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USD Feels Heat as Fed's Dovish Pivot Weighs; EUR, GBP Firm

  • Dollar wallows near 4-month lows; set to end week down 2%
  • Markets expect 150 bps rate cuts from Fed next year
  • Euro and pound buoyant on hawkish rhetoric
  • Yen set for fifth straight week of gains
  • MORNING BID EUROPE-Fed feted, Ueda awaited

SINGAPORE, Dec 15 (Reuters) - The dollar was set for its steepest weekly drop against major currencies since July, weighed by growing prospects of U.S. rate cuts next year, while the euro and pound found support on Friday as central banks in Europe stuck to their hawkish paths.

The spotlight will now switch to Bank of Japan's meeting next week with the central bank likely to end the year as one of the world's most dovish as expectations of the BOJ to exit its ultra loose monetary policy fade.

In an action-packed week for central banks, traders found more clarity on when interest rate cuts were likely after Federal Reserve Chair Jerome Powell said at Wednesday's meeting that the tightening of monetary policy is likely over, with a discussion of cuts coming "into view".

That has resulted in the greenback sliding against rivals, with the dollar index at 102.01, not far from the four-month low of 101.76 it touched on Thursday. The index is down nearly 2% and set for its steepest weekly decline since July.

Chris Weston, head of research at Pepperstone, said the aftermath of the central bank fest is that the market has brought forward the timing of cuts expected in 2024, with many participants now expecting them to start around March.

Markets are now pricing in a 75% chance of a rate cut in March by the Fed, according to CME FedWatch tool.

They are also pricing in 150 basis points in rate reductions by December 2024, double the Fed's projections that implied 75 basis points of cuts next year.

Such market pricing reflects an overly optimistic view of U.S. core inflation being able to return to 2% without requiring substantial economic pain, said Hamish Pepper, fixed income and currency strategist at Harbour Asset Management.

"The risk for markets is that policy rates may need to stay at more elevated levels for longer than anticipated."

The shift in Fed's tone has led Treasury yields lower, with U.S. benchmark 10-year yields sinking to their lowest since July on Thursday at 3.885%. They were last at 3.947% in Asian hours.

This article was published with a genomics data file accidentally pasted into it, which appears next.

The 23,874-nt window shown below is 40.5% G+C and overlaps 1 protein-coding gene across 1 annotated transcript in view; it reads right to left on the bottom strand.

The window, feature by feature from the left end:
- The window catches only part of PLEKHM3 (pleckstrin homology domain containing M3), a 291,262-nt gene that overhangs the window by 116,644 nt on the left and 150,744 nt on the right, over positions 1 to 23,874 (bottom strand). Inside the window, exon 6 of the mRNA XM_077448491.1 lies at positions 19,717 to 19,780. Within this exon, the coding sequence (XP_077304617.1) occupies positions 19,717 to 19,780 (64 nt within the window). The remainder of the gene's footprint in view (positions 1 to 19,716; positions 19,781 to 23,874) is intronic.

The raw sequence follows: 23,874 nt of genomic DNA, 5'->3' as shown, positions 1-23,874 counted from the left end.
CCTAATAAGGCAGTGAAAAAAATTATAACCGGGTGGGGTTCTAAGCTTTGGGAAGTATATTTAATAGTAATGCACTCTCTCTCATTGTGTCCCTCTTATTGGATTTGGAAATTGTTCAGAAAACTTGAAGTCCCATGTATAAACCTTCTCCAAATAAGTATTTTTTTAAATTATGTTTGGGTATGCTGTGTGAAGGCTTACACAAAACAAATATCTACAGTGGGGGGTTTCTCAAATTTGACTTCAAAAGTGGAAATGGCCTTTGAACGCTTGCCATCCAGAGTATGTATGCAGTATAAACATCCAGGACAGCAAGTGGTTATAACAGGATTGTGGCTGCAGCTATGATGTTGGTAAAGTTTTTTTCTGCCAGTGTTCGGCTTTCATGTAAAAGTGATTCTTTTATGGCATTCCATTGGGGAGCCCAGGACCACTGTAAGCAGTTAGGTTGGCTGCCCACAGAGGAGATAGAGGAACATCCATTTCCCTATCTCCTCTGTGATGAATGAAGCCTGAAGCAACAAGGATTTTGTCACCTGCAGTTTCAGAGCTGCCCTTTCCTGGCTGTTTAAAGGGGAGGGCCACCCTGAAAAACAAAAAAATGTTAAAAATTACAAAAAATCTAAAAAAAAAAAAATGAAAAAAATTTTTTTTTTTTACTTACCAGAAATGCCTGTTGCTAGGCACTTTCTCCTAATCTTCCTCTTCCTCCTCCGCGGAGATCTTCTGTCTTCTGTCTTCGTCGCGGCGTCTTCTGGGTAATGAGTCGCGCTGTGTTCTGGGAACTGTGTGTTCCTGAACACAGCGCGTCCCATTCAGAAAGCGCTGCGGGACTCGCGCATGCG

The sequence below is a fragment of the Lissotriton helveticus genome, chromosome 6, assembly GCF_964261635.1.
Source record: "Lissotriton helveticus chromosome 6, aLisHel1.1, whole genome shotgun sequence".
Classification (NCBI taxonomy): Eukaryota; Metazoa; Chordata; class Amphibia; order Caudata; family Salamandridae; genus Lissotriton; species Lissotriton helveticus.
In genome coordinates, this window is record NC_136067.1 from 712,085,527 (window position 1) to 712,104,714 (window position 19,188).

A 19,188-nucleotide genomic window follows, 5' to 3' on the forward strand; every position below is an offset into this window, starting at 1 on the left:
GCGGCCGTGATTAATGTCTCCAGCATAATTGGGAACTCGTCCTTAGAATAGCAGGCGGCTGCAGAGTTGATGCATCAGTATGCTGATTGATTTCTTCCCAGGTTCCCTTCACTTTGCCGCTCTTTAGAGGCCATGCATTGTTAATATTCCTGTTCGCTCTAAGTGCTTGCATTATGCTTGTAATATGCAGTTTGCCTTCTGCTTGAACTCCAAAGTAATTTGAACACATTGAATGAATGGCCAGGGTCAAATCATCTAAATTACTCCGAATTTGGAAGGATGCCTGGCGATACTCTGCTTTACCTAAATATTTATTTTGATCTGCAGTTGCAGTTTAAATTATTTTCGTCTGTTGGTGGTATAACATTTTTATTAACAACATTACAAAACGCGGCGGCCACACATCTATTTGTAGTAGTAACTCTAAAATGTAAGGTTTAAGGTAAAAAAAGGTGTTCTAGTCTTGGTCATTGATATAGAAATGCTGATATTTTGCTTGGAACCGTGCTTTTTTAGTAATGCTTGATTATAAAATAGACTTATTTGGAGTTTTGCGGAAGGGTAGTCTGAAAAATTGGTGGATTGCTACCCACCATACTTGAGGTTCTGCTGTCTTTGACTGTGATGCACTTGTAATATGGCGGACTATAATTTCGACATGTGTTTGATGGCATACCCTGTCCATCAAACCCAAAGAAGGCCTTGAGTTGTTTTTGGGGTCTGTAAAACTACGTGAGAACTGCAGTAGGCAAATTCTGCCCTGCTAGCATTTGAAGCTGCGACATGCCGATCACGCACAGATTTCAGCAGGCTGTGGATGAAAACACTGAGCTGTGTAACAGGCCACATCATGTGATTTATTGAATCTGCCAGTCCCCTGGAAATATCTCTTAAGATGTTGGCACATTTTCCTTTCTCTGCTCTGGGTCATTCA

On Thursday, the European Central Bank and Bank of England took a different path to the Fed, pushing back against bets on imminent cuts to interest rates and reiterating their focus on the fight against inflation, helping lift the euro and pound.

Still, investor expectations have not been tempered with rate cuts priced in for next year.

The ECB has more scope than most to ease, according to Pepperstone's Weston, given low growth and a rapid decline in inflation.

"However, the pushback from (ECB President) Lagarde and co suggests conjecture on the timing of initial easing – perhaps this is a function that its desirable to keep one's currency strong to limit imported inflation."

The euro was at $1.0985, just shy of $1.1009, a two-week high it touched on Thursday. The currency is up 2% this week, its largest rise since July.

Sterling was last at $1.2766, having surged 1.1% and scaling a four-month peak of $1.2793 on Thursday after BoE's hawkish tilt.

"We suspect markets will ultimately be disappointed with how long they have to wait for BoE rate cuts," said Nick Rees, FX market analyst at Monex Europe.

Rees expects sterling to outperform in the near-term as markets continue to prioritise rate differentials, which should widen in favour of the pound, although the UK’s secular stagnation will likely to lead the pound to underperform.

Meanwhile, the Japanese yen strengthened 0.11% to 141.70 per dollar, having surged 0.7% and touched a four-and-a-half month high of 140.95 on Thursday.

The Asian currency is up 2% this week and on track for its fifth straight week of gains against the dollar. The last time it went on a similar run was during the pandemic in mid-2020.

Reporting by Ankur Banerjee in Singapore. Editing by Sam Holmes and Lincoln Feast.

Source: Reuters

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